I said last night, and I stand by the original thoughts, there’s a lot of positives you can take away from this game. I watched the game unfold, and even as the weird predictable late first-half malaise settled in suddenly leaving the Tigers down 10, there were little things happening which looked better over the previous five games.
What happened: Jeremiah Tilmon made two consecutive free throws to put the Tigers up two points at 28-26 after the under-four media timeout. Then, two turnovers (Jordan Geist and Torrence Watson), two fouls (Geist), another turnover (Puryear), a made free throw, a made 3 and another turnover (Mark Smith) provided the Tigers an ugly enough stretch to push Temple into a commanding situation for the start of the second half. From up two to down 10.
In the second half, another problematic stretch saw Mizzou cut the lead to 55-52 before three turnovers (Xavier Pinson, Mitchell Smith, and Pinson again) and a missed jumper allowed Temple to stretch the margin to 64-52.
In a 64-possession game, Missouri gave away seven of their 15 turnovers in approximately 6:30 minute of game action. Meaning the other eight came in 33:30 of gameplay.
Good Mizzou: 33.5 minutes: 73 points, 8 turnovers, +18
Bad Mizzou: 6.5 minutes: 4 points, 7 turnovers, -20
With a young team, you hope to see the bad version a lot less as the season wears on. Last night the Tigers were very good for about 83.8 percent of the time.
I’m not remotely saying once this team grows up there will be 100% Good Mizzou. It’s basketball, runs happen and sometimes your team plays bad. This happens to even the best of teams. But if the bad version can simply find a way to -11 or -15 instead of -20 then you’re winning close games and playing from ahead instead of trying to catch up.
- Eww, BCI: Hoooooooly Moooooooooooooooly, the BCI. Hide your eyes. Temple’s ball control was outstanding. The Tigers aren’t a team that’ll turn you over a bunch, but they did everything you could want your team to do when it came to controlling the ball. 5.2 is just an absurd number.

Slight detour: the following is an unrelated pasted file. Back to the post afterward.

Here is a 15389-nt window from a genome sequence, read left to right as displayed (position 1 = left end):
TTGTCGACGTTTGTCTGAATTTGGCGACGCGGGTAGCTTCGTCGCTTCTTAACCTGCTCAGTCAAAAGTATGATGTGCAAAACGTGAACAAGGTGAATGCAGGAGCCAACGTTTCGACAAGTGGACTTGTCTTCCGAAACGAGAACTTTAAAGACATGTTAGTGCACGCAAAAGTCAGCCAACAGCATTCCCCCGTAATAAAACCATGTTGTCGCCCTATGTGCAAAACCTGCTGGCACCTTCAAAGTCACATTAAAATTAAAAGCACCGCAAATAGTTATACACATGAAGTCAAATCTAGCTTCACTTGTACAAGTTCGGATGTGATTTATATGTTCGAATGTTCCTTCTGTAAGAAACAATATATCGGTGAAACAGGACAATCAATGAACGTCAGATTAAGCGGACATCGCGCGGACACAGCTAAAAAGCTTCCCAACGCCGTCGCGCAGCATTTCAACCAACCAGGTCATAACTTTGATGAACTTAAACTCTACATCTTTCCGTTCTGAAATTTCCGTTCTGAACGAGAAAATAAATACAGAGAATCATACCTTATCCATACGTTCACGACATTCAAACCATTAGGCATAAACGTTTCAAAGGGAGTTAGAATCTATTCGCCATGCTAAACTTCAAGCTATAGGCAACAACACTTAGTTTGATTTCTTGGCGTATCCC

- Gettin’ Fouled, Shooting’ FTs: It’s now two games in a row where the Tigers did a much better job of getting to the free throw line. Part of that was Jeremiah Tilmon, who was playing aggressively and getting fouls called for him instead of against him.
- Make more 2s: There probably won’t be a ton of games where Mizzou will out-shoot and out-rebound their opponent by those margins and lose the game. But one area where the Tigers are struggling is their two-point shooting. Last night: 48 percent, which came on the heels of a 42-percent outing against K-State. Mizzou has had just two games at or above 50 percent, and those were the first two games of the season.
Your Trifecta: Mark Smith, Kevin Puryear, Jeremiah Tilmon
On the season: Mark Smith 12 points, Kevin Puryear 7 points, Jordan Geist 6 points, Jeremiah Tilmon 5 points, Xavier Pinson 1 point, Torrence Watson 1 point, Javon Pickett 1 point, Reed Nikko 1 point.
Watching the second half, I nearly talked myself into thinking Geist would make the trifecta, but this game was really about Jeremiah Tilmon’s second half. Oh, and Mark Smith’s continued efficiency. Oh, and Kevin Puryear exploiting some mismatches to get to the rim.
On the other hand, Xavier Pinson picked a bad night to have his worst game. He did have a nice pass to Mitchell Smith in the first half but four turnovers in just 14 minutes. His freshman counterpar, Torrence Watson, wasn’t far behind either.
Missouri is really found something in the second half: And it’s something I mentioned in the first half—
I’m still a bigger fan of getting Tilmon moving around the perimeter setting screens and handoffs for some roll opportunities over pitching it to him on the block.— Sam Snelling (@SamTSnelling) November 28, 2018
The Tigers stopped feeding Tilmon the ball and let him find his own offense, and surprise, he was able to! Jeremiah is a very talented athlete and a guy who can clean up around the rim. The more you focus on a more traditional matchup where he plays with his back to the basket, the more you lose his advantage. His second jump and quickness around the rim make him a really great offensive rebounder. At this stage of his career, he hasn’t shown himself to be a great passer out of double teams, which means he gets hard-double-teamed a lot. That explains why the sophomore’s turnover percentage has skyrocketed on those possessions.
The floor percentage for Smith, headlined by a 4.0 turnover percentage, is excellent. Smith is turning into everything he was advertised as before his freshman year at Illinois. He’s strong with the ball, stout defensively and is currently shooting over 50 percent from 3-point range.
These kinds of trends (coupled with his surprisingly good defense) give us good reason to think Smith can be a stalwart at his position for the next three seasons.
We can also see Tilmon improving by merely making him less of a focal point. With him playing well, and Geist and Puryear finding a little more consistency, there’s a glimmer of hope, even after an ugly 3-3 start riddled with uneven play.
We knew and even said multiple times when the news broke, losing Jontay Porter was going to cause a lot of issues for this team. They went from hoping to be on the bubble to hoping to stay above .500. Not all is lost but losing that high-level talent lowered the ceiling and shrunk the margin of error, and it forces a host of freshmen guards into roles they aren’t prepared for at this point.
With a lot of season ahead, the roles and expectations may have adjusted through the lens of the fan. But the foundation of the program is built this season more than any in the last six before it.